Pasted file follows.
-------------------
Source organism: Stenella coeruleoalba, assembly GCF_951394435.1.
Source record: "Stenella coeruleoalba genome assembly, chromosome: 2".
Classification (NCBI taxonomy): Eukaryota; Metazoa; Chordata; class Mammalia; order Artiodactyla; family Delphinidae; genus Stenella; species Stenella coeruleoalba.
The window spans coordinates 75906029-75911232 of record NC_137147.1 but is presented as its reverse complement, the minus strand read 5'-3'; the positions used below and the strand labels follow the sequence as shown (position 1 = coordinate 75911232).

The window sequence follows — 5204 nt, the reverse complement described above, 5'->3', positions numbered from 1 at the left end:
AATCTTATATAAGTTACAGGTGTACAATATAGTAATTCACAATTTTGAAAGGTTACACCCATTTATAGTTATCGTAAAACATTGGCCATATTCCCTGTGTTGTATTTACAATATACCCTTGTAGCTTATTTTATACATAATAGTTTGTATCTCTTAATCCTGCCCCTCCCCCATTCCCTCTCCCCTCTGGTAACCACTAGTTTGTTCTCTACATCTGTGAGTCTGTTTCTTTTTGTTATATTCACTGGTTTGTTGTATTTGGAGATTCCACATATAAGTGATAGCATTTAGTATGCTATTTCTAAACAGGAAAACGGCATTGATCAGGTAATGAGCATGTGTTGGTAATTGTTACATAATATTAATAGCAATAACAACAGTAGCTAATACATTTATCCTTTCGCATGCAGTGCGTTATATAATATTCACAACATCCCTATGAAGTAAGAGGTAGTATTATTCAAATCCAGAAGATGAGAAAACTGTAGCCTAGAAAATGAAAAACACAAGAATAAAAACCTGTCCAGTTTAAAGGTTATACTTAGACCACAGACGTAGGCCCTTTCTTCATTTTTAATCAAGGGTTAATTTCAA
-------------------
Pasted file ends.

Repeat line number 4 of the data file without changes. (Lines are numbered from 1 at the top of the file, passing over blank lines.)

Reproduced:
The window spans coordinates 75906029-75911232 of record NC_137147.1 but is presented as its reverse complement, the minus strand read 5'-3'; the positions used below and the strand labels follow the sequence as shown (position 1 = coordinate 75911232).